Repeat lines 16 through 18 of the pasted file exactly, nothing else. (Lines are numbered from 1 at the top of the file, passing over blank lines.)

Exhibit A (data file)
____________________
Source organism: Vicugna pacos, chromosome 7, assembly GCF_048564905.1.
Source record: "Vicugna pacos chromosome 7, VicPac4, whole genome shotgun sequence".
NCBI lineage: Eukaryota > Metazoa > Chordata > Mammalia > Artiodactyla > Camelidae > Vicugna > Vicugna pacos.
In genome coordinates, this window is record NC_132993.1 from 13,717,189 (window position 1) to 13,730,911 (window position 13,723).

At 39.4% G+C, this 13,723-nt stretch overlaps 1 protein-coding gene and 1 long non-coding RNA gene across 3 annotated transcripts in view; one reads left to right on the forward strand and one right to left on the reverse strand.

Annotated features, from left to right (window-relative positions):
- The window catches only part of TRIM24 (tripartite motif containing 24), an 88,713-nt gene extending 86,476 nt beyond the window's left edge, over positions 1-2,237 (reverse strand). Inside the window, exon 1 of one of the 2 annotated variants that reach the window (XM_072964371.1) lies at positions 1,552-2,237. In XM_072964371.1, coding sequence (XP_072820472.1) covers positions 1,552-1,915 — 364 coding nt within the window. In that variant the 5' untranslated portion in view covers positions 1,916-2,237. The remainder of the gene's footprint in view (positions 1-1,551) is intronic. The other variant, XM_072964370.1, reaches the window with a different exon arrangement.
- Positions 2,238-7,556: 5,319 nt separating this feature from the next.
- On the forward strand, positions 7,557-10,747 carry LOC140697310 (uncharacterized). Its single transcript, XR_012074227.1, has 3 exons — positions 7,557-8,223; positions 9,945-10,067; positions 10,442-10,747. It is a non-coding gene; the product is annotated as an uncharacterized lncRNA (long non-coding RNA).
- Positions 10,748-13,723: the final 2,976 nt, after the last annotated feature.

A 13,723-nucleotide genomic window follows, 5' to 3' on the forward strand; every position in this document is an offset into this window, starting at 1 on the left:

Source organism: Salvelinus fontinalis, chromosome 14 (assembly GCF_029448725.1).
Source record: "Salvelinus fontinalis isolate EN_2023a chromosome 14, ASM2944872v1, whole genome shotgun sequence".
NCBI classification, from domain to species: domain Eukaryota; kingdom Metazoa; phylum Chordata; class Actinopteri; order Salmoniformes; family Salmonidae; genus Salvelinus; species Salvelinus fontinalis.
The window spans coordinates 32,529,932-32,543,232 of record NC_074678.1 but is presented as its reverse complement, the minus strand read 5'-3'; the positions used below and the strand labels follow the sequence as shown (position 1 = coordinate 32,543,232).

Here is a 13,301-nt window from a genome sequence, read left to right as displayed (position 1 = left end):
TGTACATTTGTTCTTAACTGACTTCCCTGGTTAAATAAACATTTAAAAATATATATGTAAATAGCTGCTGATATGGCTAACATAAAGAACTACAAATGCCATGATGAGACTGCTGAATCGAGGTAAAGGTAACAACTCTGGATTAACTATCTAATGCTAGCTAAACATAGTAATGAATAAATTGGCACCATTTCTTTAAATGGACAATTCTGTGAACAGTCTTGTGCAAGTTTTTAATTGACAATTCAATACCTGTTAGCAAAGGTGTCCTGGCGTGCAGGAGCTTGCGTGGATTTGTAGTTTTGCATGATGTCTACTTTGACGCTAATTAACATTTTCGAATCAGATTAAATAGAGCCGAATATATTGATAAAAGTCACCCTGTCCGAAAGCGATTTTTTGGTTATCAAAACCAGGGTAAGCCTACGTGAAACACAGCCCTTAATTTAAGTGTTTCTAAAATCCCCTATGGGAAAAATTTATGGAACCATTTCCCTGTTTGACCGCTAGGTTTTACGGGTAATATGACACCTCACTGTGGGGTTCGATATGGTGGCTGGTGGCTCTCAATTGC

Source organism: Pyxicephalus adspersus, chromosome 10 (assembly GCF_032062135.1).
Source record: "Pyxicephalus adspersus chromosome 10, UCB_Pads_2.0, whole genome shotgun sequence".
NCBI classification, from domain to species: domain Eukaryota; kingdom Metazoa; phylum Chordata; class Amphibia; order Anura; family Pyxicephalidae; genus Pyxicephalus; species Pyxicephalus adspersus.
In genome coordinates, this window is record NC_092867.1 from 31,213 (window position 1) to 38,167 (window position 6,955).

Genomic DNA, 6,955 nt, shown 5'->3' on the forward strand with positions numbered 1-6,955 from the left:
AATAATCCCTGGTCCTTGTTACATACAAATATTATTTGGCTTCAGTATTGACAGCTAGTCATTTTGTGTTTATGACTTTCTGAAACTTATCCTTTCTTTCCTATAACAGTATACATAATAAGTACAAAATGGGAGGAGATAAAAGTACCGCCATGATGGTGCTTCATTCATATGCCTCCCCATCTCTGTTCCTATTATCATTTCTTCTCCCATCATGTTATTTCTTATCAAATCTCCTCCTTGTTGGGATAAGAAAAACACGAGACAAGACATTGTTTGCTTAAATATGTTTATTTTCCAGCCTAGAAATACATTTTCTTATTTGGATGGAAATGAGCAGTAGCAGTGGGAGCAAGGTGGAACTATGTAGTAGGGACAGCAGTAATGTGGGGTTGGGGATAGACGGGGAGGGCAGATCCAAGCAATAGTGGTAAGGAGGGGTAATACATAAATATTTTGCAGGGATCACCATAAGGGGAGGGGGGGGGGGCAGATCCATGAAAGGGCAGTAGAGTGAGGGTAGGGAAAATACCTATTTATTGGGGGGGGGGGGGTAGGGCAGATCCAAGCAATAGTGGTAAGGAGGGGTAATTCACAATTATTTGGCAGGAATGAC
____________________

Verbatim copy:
Here is a 13,301-nt window from a genome sequence, read left to right as displayed (position 1 = left end):
TGTACATTTGTTCTTAACTGACTTCCCTGGTTAAATAAACATTTAAAAATATATATGTAAATAGCTGCTGATATGGCTAACATAAAGAACTACAAATGCCATGATGAGACTGCTGAATCGAGGTAAAGGTAACAACTCTGGATTAACTATCTAATGCTAGCTAAACATAGTAATGAATAAATTGGCACCATTTCTTTAAATGGACAATTCTGTGAACAGTCTTGTGCAAGTTTTTAATTGACAATTCAATACCTGTTAGCAAAGGTGTCCTGGCGTGCAGGAGCTTGCGTGGATTTGTAGTTTTGCATGATGTCTACTTTGACGCTAATTAACATTTTCGAATCAGATTAAATAGAGCCGAATATATTGATAAAAGTCACCCTGTCCGAAAGCGATTTTTTGGTTATCAAAACCAGGGTAAGCCTACGTGAAACACAGCCCTTAATTTAAGTGTTTCTAAAATCCCCTATGGGAAAAATTTATGGAACCATTTCCCTGTTTGACCGCTAGGTTTTACGGGTAATATGACACCTCACTGTGGGGTTCGATATGGTGGCTGGTGGCTCTCAATTGC

Source organism: Pyxicephalus adspersus, chromosome 10 (assembly GCF_032062135.1).